SeaWorld Penguins Part of Dive Study Proposed For Antarctica Penguins | NBC 7 San Diego

SeaWorld Penguins Part of Dive Study Proposed For Antarctica Penguins



    An Emperor penguin walks along Peka Peka Beach in New Zealand after it got lost while hunting for food.

    Several penguins at SeaWorld are acting as test swimmers for a dive study proposed by a San Diego penguin expert.

    Dr. Paul Ponganis, a penguin expert at the Scripps Institution of Oceanography at UC San Diego, has been attaching cameras to emperor penguins living at SeaWorld’s Penguin Encounter.

    The study Ponganis is proposing would strap similar cameras to the ones SeaWorld penguins have now to wild emperor penguins in Antarctica.

    The proposal is awaiting a grant from the National Science Foundation. If approved, Ponganis would attach backpack cameras to emperor penguins in the wild and collect data from that footage.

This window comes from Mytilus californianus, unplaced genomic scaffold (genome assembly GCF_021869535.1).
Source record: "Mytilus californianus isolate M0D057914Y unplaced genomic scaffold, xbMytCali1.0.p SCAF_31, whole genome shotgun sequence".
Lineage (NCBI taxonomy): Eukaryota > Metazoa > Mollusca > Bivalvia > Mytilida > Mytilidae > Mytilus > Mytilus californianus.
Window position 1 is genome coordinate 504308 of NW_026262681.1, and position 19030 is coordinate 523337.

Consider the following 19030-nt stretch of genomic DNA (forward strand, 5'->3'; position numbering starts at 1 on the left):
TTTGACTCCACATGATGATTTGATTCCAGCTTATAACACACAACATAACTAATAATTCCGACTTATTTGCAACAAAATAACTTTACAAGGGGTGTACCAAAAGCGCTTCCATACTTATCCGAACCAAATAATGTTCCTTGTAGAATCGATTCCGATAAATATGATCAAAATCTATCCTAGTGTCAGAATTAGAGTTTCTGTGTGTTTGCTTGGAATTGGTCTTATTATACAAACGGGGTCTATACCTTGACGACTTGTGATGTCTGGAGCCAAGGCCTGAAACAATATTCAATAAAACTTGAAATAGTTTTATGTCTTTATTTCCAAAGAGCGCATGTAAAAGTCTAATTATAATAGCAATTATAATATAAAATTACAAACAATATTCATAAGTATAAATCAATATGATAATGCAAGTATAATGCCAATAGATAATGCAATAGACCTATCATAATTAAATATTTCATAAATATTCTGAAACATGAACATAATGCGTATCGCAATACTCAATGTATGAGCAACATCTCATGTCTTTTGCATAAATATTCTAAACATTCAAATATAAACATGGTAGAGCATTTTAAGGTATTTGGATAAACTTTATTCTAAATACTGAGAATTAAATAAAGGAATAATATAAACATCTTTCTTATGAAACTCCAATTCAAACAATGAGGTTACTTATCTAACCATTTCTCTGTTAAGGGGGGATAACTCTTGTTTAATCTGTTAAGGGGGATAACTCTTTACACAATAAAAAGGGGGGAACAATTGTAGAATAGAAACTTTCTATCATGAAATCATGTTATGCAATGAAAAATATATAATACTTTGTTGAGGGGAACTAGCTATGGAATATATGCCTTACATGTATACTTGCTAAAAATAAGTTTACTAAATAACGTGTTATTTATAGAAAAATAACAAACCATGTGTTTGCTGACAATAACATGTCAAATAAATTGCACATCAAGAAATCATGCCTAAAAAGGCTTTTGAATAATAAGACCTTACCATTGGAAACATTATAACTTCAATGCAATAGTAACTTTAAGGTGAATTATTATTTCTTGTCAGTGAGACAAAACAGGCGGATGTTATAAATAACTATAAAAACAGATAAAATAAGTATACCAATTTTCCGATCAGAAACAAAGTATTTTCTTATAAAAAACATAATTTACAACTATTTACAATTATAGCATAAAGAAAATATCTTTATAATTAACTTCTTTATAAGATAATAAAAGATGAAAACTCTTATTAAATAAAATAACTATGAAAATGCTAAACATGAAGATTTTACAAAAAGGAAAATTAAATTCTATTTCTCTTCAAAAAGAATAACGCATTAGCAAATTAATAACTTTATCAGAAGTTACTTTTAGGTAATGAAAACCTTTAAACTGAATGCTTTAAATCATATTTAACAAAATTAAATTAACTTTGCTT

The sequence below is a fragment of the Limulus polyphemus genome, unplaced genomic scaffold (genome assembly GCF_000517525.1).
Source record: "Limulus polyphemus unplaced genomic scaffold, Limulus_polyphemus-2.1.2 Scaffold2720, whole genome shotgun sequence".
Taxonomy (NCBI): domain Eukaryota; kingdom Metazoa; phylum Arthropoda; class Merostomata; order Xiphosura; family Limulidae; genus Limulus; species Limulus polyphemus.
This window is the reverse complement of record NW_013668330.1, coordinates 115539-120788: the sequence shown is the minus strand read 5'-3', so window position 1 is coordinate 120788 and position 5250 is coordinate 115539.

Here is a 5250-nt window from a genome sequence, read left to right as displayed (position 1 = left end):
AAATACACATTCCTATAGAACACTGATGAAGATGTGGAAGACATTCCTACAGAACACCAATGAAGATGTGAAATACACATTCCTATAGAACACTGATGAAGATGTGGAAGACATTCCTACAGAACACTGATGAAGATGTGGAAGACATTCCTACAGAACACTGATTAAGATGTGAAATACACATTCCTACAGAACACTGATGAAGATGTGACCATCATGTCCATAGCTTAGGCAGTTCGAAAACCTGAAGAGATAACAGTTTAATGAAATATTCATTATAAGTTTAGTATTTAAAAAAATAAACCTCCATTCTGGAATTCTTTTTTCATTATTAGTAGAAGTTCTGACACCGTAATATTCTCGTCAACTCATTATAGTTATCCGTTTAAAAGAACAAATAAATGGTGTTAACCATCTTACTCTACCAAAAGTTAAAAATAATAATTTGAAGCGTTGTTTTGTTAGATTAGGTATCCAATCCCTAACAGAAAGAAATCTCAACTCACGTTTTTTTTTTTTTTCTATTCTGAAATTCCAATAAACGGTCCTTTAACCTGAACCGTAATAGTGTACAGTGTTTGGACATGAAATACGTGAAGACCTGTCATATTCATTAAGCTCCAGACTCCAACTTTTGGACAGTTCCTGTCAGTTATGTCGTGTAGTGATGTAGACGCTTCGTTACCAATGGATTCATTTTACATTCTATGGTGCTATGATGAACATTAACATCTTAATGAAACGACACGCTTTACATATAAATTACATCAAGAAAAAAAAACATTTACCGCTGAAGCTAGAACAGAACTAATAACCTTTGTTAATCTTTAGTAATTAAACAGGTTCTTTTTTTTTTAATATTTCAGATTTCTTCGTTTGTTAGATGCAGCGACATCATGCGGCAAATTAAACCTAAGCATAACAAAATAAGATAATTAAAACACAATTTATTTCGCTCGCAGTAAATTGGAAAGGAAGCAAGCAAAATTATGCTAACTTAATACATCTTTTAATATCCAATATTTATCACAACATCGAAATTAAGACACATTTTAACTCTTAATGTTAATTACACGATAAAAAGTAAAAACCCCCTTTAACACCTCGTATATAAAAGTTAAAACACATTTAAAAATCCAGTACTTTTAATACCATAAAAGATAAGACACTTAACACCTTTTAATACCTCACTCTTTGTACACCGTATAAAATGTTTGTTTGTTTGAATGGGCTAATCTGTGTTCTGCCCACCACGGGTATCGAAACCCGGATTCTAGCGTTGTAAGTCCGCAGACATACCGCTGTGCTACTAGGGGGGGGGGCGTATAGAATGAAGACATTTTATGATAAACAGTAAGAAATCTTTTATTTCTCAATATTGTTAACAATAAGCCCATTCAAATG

To prepare for the experiment in the wild, he is attaching similar cameras to emperor penguins at SeaWorld and examining how he swims with the cameras and making sure the footage captured is useful. The footage captured so far, SeaWorld said, has been successful and Ponganis plans to include the footage in his grant proposal.

    The emperor penguins Ponganis wants to study are the largest of the 18 penguin species. They weigh up to 90 pounds and measure up to nearly 4 feet tall. They can dive for 10 minutes and stay under water for almost 30 minutes, longer than any other bird.

    In frigid water, they can dive up to 1,500 feet deep in frigid artic waters. SeaWorld has the only emperor breeding colony in the western hemisphere.